Also known as distal symmetric neuropathy, it is seen in almost ninety percent of diabetic patients over the age of forty who have trouble managing their blood glucose levels. These patients were also diagnosed as having elevated levels of lipids in their blood, high blood pressure, and a high body mass index. The highest levels of neuropathy are observed in patients having the disease for at least twenty five years, generally affecting the arms and legs. Diabetic neuropathy may also affect the nerves of the entire body, including the major organ systems like the digestive tract, the heart and reproductive organs — especially when left untreated for several years.
Diabetic neuropathy does not manifest itself clearly. In fact, many mistake it for fatigue and other illnesses that cause the extremities to be numb and sometimes even hurt. Ignoring this lack of feeling in the legs and arms may lead to weakness and atrophy after several years and even the development of lesions that get infected and bring about gangrene. It can also produce digestive disorders such as indigestion, diarrhea and constipation, or vertigo, infections of the urinary system and even impotence.
There are also different varieties of diabetic neuropathy. According to research, nerve deterioration in diabetes is caused by a combination of several factors, each having their own contribution in bringing about nerve injury. Metabolic factors such as increased blood glucose, having diabetes for a long time, low levels of insulin, and an abnormal lipid profile can affect nerve strength since it affects the myelin sheath covering each nerve cell. This myelin sheath is responsible for the formation of synapses between nerve cells, thus initiating its communication and connection to the central nervous system, the brain and the spinal cord. Too much glucose in the blood may lead to the destruction of this sheath, preventing a connection being made with the brain, thus having no sensation. Other causes also include neurovascular factors that may damage the arteries that carry oxygen and nutrients to the nerves, autoimmune factors that causes nerve inflammation, physical injury to nerves, and genetic factors and traits passed on from generation to generation.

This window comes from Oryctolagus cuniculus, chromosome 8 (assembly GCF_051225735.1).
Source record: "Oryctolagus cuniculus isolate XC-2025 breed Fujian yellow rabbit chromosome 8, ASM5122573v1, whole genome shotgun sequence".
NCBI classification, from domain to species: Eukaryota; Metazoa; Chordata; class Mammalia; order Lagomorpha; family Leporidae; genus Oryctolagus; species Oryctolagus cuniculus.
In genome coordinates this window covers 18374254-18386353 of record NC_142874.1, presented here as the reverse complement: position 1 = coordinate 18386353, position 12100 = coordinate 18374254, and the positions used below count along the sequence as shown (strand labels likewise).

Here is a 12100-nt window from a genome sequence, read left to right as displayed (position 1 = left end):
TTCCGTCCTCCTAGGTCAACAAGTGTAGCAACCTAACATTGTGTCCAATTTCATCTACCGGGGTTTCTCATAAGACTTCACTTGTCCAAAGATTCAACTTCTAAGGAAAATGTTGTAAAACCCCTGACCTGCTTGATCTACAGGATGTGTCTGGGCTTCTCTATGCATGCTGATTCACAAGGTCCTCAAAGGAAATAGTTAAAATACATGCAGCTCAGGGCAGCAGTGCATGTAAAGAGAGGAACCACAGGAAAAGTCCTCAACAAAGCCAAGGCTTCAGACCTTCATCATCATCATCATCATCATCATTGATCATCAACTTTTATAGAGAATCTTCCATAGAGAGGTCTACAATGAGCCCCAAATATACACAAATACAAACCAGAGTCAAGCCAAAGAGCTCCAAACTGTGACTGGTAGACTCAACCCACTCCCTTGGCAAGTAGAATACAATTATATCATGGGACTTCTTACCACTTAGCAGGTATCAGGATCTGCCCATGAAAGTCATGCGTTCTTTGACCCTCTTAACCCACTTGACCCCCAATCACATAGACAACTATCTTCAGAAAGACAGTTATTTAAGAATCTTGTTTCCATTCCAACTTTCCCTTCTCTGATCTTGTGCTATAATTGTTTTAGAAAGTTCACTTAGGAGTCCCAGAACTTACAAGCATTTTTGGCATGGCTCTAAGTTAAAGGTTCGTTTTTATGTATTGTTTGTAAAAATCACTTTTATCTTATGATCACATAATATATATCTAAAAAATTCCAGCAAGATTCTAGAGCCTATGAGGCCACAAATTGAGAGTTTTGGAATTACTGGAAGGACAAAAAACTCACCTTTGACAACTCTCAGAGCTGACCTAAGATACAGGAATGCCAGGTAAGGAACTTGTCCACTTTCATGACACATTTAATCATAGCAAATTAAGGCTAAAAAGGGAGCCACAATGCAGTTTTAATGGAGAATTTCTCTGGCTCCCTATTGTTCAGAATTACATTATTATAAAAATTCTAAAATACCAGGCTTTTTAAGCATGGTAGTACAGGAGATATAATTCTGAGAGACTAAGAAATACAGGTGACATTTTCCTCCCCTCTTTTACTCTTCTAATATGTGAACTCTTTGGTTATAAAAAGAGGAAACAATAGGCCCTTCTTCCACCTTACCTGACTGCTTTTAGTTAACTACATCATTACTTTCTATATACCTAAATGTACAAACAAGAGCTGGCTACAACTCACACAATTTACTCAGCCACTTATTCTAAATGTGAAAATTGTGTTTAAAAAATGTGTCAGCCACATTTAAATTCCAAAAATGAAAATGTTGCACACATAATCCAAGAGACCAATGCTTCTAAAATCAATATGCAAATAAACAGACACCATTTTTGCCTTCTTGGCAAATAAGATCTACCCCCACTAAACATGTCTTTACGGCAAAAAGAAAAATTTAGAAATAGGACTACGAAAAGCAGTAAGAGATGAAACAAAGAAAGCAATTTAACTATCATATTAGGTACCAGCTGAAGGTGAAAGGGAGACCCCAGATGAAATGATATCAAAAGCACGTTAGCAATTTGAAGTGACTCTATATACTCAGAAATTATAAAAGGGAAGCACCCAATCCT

Diabetes is a metabolic disease, usually acquired genetically or from an unhealthy lifestyle. Smoking, obesity, and excessive use of alcohol are major factors that may trigger more serious complications to occur such as diabetic neuropathy. Most of us just deal with minor sicknesses with a shrug of the shoulders or popping a pill. But to many times, we find out later on that these minor symptoms have escalated into a major disease. And only then will we stop and check our lifestyles. Hopefully by then, it won’t be too late.